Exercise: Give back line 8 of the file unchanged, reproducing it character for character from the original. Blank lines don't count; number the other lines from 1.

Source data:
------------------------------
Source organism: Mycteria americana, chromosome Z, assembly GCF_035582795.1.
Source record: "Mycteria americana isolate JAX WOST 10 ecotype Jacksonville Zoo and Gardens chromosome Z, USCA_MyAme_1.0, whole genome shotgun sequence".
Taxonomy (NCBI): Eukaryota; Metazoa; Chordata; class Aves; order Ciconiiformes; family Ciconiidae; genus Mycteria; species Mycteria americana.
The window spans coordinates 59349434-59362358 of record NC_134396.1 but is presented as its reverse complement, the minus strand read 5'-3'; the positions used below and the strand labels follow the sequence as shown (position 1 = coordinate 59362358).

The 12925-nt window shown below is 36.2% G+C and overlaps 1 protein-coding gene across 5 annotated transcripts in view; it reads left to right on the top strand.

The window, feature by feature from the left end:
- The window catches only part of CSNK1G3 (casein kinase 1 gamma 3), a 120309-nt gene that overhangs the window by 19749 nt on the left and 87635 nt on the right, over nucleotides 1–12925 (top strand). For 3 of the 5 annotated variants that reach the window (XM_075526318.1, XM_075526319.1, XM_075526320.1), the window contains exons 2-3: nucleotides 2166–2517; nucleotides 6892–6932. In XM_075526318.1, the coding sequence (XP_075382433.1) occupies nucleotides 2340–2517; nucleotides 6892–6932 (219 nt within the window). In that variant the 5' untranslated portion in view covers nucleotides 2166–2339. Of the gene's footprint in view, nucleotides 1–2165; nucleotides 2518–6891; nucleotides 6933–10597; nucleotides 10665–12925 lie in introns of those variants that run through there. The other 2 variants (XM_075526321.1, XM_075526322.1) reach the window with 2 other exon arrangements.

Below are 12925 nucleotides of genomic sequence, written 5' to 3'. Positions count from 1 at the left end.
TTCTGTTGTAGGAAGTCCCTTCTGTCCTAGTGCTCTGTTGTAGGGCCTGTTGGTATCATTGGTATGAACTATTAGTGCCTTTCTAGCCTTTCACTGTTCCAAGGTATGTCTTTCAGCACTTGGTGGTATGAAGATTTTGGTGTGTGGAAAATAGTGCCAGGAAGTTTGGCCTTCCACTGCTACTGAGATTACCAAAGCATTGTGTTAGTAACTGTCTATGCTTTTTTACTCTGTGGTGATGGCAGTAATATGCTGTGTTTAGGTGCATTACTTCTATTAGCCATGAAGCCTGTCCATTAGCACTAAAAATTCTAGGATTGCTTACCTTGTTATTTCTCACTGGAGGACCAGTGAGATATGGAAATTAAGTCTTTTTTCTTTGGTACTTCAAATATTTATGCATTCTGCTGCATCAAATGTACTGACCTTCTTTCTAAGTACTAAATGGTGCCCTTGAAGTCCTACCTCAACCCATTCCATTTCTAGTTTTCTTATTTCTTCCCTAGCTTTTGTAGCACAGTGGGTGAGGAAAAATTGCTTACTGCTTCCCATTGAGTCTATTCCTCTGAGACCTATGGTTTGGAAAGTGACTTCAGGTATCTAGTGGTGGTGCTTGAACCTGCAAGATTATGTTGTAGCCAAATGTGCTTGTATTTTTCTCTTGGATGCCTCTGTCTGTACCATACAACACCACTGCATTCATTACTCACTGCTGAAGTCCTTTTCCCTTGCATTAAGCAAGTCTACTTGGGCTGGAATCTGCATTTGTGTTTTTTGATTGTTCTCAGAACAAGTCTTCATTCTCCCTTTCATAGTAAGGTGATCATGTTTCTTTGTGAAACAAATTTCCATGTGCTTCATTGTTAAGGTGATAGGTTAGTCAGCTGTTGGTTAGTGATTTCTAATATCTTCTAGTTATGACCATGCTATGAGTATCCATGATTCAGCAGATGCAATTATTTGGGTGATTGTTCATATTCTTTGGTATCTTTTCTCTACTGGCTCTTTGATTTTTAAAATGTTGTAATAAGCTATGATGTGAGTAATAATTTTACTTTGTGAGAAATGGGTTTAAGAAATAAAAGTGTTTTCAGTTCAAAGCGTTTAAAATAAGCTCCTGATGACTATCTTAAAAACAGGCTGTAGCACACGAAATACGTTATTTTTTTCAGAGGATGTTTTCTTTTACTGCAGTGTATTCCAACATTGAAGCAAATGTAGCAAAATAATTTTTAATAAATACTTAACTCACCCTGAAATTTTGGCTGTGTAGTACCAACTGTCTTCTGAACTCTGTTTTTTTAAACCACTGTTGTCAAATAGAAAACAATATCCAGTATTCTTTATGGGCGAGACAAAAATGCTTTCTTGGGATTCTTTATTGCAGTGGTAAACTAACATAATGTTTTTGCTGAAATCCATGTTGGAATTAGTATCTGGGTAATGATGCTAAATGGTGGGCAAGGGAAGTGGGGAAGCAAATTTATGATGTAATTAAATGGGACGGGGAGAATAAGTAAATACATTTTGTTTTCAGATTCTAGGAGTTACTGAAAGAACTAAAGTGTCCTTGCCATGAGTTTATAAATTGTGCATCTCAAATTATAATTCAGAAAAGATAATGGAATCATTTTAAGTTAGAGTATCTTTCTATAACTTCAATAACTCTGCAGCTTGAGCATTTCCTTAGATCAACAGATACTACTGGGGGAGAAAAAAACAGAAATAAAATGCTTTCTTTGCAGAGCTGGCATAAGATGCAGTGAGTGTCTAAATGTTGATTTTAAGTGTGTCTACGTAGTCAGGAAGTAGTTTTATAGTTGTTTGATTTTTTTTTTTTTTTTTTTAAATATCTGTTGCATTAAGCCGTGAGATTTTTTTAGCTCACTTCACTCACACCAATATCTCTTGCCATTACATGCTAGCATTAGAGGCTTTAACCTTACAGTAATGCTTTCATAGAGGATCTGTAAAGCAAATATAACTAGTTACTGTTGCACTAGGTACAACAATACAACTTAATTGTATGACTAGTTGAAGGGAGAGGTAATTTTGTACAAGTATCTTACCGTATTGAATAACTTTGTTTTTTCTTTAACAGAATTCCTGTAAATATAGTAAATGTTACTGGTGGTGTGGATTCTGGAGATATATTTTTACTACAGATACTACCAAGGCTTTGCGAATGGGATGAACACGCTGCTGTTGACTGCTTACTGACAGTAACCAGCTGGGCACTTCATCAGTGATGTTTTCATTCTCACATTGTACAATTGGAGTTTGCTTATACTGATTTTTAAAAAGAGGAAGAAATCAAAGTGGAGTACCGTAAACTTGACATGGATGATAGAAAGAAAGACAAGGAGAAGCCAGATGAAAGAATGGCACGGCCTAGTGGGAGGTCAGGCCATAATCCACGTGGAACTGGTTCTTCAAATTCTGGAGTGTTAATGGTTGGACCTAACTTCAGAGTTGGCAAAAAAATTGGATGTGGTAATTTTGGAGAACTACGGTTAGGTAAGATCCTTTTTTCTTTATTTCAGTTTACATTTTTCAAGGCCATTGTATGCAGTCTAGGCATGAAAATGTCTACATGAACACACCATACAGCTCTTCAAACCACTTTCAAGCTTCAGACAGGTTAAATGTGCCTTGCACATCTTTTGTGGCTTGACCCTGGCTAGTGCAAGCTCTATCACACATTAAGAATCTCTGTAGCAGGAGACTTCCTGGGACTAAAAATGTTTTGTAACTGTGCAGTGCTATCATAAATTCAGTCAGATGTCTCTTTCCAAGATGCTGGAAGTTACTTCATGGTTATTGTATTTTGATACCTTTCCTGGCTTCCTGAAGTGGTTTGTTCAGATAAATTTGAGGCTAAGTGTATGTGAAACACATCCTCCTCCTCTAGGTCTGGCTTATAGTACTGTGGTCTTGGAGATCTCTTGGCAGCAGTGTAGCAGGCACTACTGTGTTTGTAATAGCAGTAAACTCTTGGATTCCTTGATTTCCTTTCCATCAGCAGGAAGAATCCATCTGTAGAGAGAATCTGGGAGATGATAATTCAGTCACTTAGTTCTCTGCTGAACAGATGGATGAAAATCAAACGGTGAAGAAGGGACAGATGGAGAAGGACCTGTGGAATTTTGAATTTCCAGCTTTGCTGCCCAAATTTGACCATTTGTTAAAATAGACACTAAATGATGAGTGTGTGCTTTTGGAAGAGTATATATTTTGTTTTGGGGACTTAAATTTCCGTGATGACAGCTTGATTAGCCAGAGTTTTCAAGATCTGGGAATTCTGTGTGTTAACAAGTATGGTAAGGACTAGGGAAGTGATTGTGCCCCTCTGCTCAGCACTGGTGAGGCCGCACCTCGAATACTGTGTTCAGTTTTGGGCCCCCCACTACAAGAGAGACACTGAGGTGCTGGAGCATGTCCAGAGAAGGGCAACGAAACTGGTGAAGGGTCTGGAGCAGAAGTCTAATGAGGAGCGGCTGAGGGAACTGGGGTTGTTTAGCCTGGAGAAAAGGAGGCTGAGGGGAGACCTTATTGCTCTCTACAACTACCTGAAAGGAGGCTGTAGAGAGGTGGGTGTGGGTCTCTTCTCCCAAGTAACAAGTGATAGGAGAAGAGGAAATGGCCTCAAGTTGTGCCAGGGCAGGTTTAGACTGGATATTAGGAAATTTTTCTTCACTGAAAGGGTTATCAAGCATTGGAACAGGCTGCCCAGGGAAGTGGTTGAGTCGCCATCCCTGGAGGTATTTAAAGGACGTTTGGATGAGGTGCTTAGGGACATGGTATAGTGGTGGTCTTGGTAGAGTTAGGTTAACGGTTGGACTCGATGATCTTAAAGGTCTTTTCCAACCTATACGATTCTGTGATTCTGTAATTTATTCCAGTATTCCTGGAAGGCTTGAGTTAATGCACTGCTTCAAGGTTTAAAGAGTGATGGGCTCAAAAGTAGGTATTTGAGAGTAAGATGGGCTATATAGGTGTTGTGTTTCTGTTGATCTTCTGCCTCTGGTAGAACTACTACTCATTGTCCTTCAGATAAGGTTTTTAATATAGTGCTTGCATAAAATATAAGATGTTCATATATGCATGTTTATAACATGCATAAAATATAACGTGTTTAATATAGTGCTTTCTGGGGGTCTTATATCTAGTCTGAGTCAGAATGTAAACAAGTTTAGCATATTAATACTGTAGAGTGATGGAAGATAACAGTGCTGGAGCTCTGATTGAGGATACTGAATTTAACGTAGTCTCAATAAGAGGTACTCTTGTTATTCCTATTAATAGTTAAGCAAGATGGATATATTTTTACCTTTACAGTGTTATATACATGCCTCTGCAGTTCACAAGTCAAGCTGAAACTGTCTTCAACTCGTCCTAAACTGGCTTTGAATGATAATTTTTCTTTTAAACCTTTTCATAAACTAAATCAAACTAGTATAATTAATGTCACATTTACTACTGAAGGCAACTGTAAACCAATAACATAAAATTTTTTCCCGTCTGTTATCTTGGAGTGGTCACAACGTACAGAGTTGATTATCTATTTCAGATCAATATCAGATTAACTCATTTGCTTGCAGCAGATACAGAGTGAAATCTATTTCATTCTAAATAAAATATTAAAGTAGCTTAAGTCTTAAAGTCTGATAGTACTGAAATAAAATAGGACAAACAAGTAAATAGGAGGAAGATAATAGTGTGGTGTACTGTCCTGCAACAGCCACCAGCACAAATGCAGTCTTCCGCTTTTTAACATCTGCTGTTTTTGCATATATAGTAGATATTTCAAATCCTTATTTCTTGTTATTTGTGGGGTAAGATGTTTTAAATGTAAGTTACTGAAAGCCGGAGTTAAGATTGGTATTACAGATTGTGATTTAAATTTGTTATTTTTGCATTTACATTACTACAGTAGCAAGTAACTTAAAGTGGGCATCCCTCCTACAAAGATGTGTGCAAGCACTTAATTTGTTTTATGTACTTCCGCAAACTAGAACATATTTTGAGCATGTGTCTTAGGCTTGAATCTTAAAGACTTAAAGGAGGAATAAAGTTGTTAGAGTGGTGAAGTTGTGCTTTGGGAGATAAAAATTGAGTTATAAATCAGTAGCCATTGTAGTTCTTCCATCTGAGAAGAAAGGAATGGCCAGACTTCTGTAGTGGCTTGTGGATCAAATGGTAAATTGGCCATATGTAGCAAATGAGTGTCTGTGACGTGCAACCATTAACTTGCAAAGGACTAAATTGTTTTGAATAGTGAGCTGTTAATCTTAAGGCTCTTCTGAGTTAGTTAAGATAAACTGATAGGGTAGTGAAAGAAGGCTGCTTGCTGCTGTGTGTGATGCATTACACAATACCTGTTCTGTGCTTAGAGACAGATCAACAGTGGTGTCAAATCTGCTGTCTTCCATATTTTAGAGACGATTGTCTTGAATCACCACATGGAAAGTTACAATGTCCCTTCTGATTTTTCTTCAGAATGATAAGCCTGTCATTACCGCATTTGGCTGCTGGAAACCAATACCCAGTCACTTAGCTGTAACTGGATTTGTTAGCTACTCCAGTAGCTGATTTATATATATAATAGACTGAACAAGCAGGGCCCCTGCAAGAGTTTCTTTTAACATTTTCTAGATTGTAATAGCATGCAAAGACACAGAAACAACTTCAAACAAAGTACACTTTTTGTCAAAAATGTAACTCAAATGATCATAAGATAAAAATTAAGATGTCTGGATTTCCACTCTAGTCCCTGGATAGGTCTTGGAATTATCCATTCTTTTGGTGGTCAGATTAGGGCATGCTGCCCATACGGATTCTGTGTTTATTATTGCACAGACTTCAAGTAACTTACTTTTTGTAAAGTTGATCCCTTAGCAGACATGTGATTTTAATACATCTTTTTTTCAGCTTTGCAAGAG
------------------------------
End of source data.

Below are 12925 nucleotides of genomic sequence, written 5' to 3'. Positions count from 1 at the left end.